Lois M. Collins: Immigrants, refugees can choose which aspects of culture to assimilate

Published: Thursday, June 28 2012 10:00 p.m. MDT

Fitting in is an issue so volatile and yet so critical that different groups offer cultural orientation classes. In sessions taught by lawyers and teachers and volunteers, refugees learn about legal immigration and rules, and what they can and can't do by American standards and cultural norms to punish a child, for example. What's considered abuse here may have been daily practice back home. There are also discussions about naturalization, how to keep track of legal documents and how to find a job. For many, language will prove the toughest challenge to fitting in their new country.

Ngendakuriyo wants his American-born toddler to grow up knowing her responsibility to her family and others and have a firm grasp of their family's values, which includes avoiding anything that would bring disrespect to the family. He wants her to know the family's native language, Kirundi. He wants her to keep the culture and understand the traditional dress.

The drums are significant, like a heartbeat for Burundians. They open ceremonies and breathe life into birthdays and weddings. The words that accompany them are often a prayer for peace, for unity and progress, he says.

"She needs to have that heart and passion."

And here is the bottom line he learned over the course of long years of unrest and turmoil on his native continent: "If you do good things, the outcomes are good," he says softly. "Do bad things and the outcomes are bad. Take ownership of what you do."

Family togetherness

Romina Munoz came to America from Argentina when she was 13; she's now 32. Recently, she moved to Midvale from Florida, settling near her brother Claudio and his wife.

Her daughter Ella is the same age as Annie Nikiza, but she will learn different things, courtesy of a vastly different cultural heritage.

The thing Munoz misses most is family dinners back home on Sundays with everyone there. Her family is scattered now, some back in Argentina, others peppered across America. Those who are together are "tight" socially, doing many things in tandem.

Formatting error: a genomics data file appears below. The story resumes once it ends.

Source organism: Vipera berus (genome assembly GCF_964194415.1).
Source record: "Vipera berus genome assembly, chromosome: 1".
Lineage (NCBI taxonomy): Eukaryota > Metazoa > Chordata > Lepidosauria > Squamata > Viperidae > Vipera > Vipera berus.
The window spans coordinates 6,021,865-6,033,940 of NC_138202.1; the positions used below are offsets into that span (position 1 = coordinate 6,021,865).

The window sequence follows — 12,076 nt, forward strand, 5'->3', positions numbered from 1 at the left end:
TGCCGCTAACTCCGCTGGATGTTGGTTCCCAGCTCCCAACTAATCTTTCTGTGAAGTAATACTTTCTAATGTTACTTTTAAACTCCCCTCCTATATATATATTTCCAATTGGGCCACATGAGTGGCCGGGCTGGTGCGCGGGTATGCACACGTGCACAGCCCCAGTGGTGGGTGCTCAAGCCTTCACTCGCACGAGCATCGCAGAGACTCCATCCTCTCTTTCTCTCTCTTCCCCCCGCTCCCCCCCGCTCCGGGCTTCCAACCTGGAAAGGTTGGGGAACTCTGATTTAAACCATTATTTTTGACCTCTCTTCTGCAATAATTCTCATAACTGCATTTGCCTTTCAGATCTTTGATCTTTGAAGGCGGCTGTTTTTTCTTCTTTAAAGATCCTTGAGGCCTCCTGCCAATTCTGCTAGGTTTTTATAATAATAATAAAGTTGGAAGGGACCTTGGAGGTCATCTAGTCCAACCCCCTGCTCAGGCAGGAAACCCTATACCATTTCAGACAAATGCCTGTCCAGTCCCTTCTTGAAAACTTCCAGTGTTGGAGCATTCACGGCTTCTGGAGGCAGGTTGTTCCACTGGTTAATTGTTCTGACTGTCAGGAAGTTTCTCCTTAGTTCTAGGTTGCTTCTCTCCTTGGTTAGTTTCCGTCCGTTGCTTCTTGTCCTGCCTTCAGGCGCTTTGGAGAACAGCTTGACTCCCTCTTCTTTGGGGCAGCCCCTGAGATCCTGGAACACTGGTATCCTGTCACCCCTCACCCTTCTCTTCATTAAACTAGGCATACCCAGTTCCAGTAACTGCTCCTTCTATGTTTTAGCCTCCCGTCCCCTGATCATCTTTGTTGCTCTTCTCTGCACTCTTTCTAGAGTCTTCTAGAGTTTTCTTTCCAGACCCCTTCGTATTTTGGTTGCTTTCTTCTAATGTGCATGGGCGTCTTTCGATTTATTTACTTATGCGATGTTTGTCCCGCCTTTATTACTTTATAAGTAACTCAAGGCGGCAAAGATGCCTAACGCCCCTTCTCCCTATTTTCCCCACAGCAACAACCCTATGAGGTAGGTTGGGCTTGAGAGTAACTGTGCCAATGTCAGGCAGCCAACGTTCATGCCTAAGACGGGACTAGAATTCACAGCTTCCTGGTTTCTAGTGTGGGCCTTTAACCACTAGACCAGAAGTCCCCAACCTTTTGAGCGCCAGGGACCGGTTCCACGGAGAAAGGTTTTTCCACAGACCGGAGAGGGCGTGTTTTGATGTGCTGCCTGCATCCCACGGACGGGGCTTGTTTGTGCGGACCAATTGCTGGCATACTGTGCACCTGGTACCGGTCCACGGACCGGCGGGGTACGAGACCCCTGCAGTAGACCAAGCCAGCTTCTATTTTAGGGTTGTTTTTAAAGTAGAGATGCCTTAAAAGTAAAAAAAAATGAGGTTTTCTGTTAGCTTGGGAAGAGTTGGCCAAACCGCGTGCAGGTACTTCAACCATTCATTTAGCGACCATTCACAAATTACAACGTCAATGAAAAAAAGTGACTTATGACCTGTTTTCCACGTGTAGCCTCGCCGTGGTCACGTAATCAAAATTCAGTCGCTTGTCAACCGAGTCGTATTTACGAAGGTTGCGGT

She quickly slots items into the keep or toss category: Food doesn't matter to her much, though some cultures care deeply about passing down a love of and familiarity with traditional foods. The Quinceañera, though, a celebration of a girl's transition into womanhood when she reaches 15, is huge. So is time with grandparents.

Opportunity is on Munoz' short list of what matters. She will make sure that little Ella knows, always, that while back home girls are more traditional and stay home to raise families, she has a choice. "My mom stayed home and took care of us. But my daughter can have the option to be a mother and have a career."

Poulin sees patterns in what people keep and let go. He has worked with diverse populations in crisis over the years. He says first-generation refugees tend to keep their religion, their food and their clothing. When they impose culture on children, though, the kids are quite likely to let it go as soon as they get a chance.

Parents also tend to adopt any opportunity to have their children educated.

Beyond that, he points out that the different cultures have varied traits, although there are always exceptions. Bhutanese, while not abrasive, are willing to speak up for themselves. People from Burma seldom complain. Iraqis are anxious, a trait that the Bhutanese are beginning to adopt over time.

Capturing culture

Chicago is one of America's most culturally diverse cities, and members of the Chicago Cultural Alliance have noted and celebrated many ethnic and racial differences.

The organization works with 27 different groups and cultural centers in the Chicago area, "all at different points in terms of their immigration history," says Rebeccah Sanders, executive director.

Polish museums, for instance, are 75 years old in that area, while the Southeast Asian community only arrived in the 1960s to 1980s.

Nothing bears witness to a desire to preserve culture more than museums and cultural centers, she notes. "It's a way to create a sense of home. And that makes assimilation and acculturation a bit easier. People are so afraid of letting go and losing who they have been."

Museums in many American cities host "Saturday schools" offering language and culture classes.

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